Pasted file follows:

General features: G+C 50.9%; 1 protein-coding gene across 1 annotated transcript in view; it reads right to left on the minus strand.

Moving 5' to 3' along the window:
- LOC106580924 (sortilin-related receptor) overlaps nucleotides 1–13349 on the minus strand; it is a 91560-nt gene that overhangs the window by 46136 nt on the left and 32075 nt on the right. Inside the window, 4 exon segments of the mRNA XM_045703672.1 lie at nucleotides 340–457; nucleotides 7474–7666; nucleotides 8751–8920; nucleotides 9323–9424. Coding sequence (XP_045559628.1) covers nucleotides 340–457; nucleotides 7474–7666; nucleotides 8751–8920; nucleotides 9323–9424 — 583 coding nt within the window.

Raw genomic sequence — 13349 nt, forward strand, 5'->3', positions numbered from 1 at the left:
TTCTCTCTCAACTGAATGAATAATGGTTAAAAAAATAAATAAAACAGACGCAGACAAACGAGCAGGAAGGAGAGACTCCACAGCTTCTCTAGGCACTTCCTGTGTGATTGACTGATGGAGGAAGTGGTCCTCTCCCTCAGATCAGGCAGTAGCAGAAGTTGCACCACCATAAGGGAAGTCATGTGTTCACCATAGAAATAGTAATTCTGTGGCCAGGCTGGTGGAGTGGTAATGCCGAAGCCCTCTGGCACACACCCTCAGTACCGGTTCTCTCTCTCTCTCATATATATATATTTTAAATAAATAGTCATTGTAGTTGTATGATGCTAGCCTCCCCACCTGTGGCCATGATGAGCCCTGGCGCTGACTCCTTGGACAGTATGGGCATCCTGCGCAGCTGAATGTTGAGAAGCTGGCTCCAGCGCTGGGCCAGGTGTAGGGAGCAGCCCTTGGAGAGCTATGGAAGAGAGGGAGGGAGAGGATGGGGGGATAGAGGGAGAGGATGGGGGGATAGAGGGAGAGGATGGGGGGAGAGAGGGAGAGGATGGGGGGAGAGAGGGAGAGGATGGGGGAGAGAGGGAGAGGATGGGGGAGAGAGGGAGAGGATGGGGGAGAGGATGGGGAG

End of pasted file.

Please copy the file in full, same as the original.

General features: G+C 50.9%; 1 protein-coding gene across 1 annotated transcript in view; it reads right to left on the minus strand.

Moving 5' to 3' along the window:
- LOC106580924 (sortilin-related receptor) overlaps nucleotides 1–13349 on the minus strand; it is a 91560-nt gene that overhangs the window by 46136 nt on the left and 32075 nt on the right. Inside the window, 4 exon segments of the mRNA XM_045703672.1 lie at nucleotides 340–457; nucleotides 7474–7666; nucleotides 8751–8920; nucleotides 9323–9424. Coding sequence (XP_045559628.1) covers nucleotides 340–457; nucleotides 7474–7666; nucleotides 8751–8920; nucleotides 9323–9424 — 583 coding nt within the window.

Raw genomic sequence — 13349 nt, forward strand, 5'->3', positions numbered from 1 at the left:
TTCTCTCTCAACTGAATGAATAATGGTTAAAAAAATAAATAAAACAGACGCAGACAAACGAGCAGGAAGGAGAGACTCCACAGCTTCTCTAGGCACTTCCTGTGTGATTGACTGATGGAGGAAGTGGTCCTCTCCCTCAGATCAGGCAGTAGCAGAAGTTGCACCACCATAAGGGAAGTCATGTGTTCACCATAGAAATAGTAATTCTGTGGCCAGGCTGGTGGAGTGGTAATGCCGAAGCCCTCTGGCACACACCCTCAGTACCGGTTCTCTCTCTCTCTCATATATATATATTTTAAATAAATAGTCATTGTAGTTGTATGATGCTAGCCTCCCCACCTGTGGCCATGATGAGCCCTGGCGCTGACTCCTTGGACAGTATGGGCATCCTGCGCAGCTGAATGTTGAGAAGCTGGCTCCAGCGCTGGGCCAGGTGTAGGGAGCAGCCCTTGGAGAGCTATGGAAGAGAGGGAGGGAGAGGATGGGGGGATAGAGGGAGAGGATGGGGGGATAGAGGGAGAGGATGGGGGGAGAGAGGGAGAGGATGGGGGGAGAGAGGGAGAGGATGGGGGAGAGAGGGAGAGGATGGGGGAGAGAGGGAGAGGATGGGGGAGAGGATGGGGAG